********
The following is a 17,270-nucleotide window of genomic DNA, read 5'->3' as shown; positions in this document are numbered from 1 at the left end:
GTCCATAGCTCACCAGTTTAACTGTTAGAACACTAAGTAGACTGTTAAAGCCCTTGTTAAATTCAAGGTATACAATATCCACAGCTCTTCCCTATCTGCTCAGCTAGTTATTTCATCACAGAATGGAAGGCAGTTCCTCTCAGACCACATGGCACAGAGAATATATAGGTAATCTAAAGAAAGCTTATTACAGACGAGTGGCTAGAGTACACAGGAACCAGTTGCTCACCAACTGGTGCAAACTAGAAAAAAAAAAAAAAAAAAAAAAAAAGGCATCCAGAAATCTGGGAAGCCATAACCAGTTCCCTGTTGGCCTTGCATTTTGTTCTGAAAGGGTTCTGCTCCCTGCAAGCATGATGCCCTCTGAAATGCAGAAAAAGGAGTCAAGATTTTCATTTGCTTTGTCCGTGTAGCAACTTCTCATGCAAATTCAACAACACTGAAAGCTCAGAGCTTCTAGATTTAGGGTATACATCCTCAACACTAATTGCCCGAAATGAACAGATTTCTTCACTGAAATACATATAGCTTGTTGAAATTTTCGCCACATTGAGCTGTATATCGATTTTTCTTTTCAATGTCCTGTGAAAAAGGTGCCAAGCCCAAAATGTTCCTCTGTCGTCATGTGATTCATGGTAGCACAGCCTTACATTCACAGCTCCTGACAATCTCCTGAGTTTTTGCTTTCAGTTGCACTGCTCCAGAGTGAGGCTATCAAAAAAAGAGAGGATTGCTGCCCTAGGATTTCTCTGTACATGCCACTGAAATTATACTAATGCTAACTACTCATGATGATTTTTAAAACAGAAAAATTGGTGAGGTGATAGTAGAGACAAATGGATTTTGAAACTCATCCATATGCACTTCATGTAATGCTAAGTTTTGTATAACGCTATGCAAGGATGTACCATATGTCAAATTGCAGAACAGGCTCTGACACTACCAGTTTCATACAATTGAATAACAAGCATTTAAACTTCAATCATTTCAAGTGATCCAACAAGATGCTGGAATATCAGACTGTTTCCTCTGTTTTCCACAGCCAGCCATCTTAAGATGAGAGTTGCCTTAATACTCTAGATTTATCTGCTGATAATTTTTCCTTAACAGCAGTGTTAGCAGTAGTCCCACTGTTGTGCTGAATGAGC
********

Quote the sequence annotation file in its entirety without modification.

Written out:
The following is a 17,270-nucleotide window of genomic DNA, read 5'->3' as shown; positions in this document are numbered from 1 at the left end:
GTCCATAGCTCACCAGTTTAACTGTTAGAACACTAAGTAGACTGTTAAAGCCCTTGTTAAATTCAAGGTATACAATATCCACAGCTCTTCCCTATCTGCTCAGCTAGTTATTTCATCACAGAATGGAAGGCAGTTCCTCTCAGACCACATGGCACAGAGAATATATAGGTAATCTAAAGAAAGCTTATTACAGACGAGTGGCTAGAGTACACAGGAACCAGTTGCTCACCAACTGGTGCAAACTAGAAAAAAAAAAAAAAAAAAAAAAAAAGGCATCCAGAAATCTGGGAAGCCATAACCAGTTCCCTGTTGGCCTTGCATTTTGTTCTGAAAGGGTTCTGCTCCCTGCAAGCATGATGCCCTCTGAAATGCAGAAAAAGGAGTCAAGATTTTCATTTGCTTTGTCCGTGTAGCAACTTCTCATGCAAATTCAACAACACTGAAAGCTCAGAGCTTCTAGATTTAGGGTATACATCCTCAACACTAATTGCCCGAAATGAACAGATTTCTTCACTGAAATACATATAGCTTGTTGAAATTTTCGCCACATTGAGCTGTATATCGATTTTTCTTTTCAATGTCCTGTGAAAAAGGTGCCAAGCCCAAAATGTTCCTCTGTCGTCATGTGATTCATGGTAGCACAGCCTTACATTCACAGCTCCTGACAATCTCCTGAGTTTTTGCTTTCAGTTGCACTGCTCCAGAGTGAGGCTATCAAAAAAAGAGAGGATTGCTGCCCTAGGATTTCTCTGTACATGCCACTGAAATTATACTAATGCTAACTACTCATGATGATTTTTAAAACAGAAAAATTGGTGAGGTGATAGTAGAGACAAATGGATTTTGAAACTCATCCATATGCACTTCATGTAATGCTAAGTTTTGTATAACGCTATGCAAGGATGTACCATATGTCAAATTGCAGAACAGGCTCTGACACTACCAGTTTCATACAATTGAATAACAAGCATTTAAACTTCAATCATTTCAAGTGATCCAACAAGATGCTGGAATATCAGACTGTTTCCTCTGTTTTCCACAGCCAGCCATCTTAAGATGAGAGTTGCCTTAATACTCTAGATTTATCTGCTGATAATTTTTCCTTAACAGCAGTGTTAGCAGTAGTCCCACTGTTGTGCTGAATGAGC